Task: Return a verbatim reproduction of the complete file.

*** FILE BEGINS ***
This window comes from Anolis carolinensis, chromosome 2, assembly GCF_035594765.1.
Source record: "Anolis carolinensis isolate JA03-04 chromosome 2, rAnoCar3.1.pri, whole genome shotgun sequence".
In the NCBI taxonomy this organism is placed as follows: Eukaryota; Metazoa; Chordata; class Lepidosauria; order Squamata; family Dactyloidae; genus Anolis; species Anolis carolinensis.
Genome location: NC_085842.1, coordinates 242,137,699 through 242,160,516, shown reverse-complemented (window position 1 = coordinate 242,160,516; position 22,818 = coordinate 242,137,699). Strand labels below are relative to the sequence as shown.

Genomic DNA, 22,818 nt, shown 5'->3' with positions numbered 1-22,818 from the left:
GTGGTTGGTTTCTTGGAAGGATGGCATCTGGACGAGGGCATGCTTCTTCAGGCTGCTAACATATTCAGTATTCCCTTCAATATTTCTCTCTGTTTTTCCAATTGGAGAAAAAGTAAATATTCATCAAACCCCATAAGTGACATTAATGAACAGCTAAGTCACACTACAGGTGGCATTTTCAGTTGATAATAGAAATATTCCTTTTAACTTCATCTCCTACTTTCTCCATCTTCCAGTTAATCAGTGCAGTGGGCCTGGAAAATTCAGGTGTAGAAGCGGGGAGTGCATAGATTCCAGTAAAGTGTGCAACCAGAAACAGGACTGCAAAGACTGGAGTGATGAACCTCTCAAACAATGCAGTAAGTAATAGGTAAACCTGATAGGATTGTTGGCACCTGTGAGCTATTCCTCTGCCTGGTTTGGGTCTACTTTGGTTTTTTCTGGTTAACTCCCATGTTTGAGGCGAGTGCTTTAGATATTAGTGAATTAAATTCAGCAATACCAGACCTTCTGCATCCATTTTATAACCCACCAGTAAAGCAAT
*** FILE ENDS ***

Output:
This window comes from Anolis carolinensis, chromosome 2, assembly GCF_035594765.1.
Source record: "Anolis carolinensis isolate JA03-04 chromosome 2, rAnoCar3.1.pri, whole genome shotgun sequence".
In the NCBI taxonomy this organism is placed as follows: Eukaryota; Metazoa; Chordata; class Lepidosauria; order Squamata; family Dactyloidae; genus Anolis; species Anolis carolinensis.
Genome location: NC_085842.1, coordinates 242,137,699 through 242,160,516, shown reverse-complemented (window position 1 = coordinate 242,160,516; position 22,818 = coordinate 242,137,699). Strand labels below are relative to the sequence as shown.

Genomic DNA, 22,818 nt, shown 5'->3' with positions numbered 1-22,818 from the left:
GTGGTTGGTTTCTTGGAAGGATGGCATCTGGACGAGGGCATGCTTCTTCAGGCTGCTAACATATTCAGTATTCCCTTCAATATTTCTCTCTGTTTTTCCAATTGGAGAAAAAGTAAATATTCATCAAACCCCATAAGTGACATTAATGAACAGCTAAGTCACACTACAGGTGGCATTTTCAGTTGATAATAGAAATATTCCTTTTAACTTCATCTCCTACTTTCTCCATCTTCCAGTTAATCAGTGCAGTGGGCCTGGAAAATTCAGGTGTAGAAGCGGGGAGTGCATAGATTCCAGTAAAGTGTGCAACCAGAAACAGGACTGCAAAGACTGGAGTGATGAACCTCTCAAACAATGCAGTAAGTAATAGGTAAACCTGATAGGATTGTTGGCACCTGTGAGCTATTCCTCTGCCTGGTTTGGGTCTACTTTGGTTTTTTCTGGTTAACTCCCATGTTTGAGGCGAGTGCTTTAGATATTAGTGAATTAAATTCAGCAATACCAGACCTTCTGCATCCATTTTATAACCCACCAGTAAAGCAAT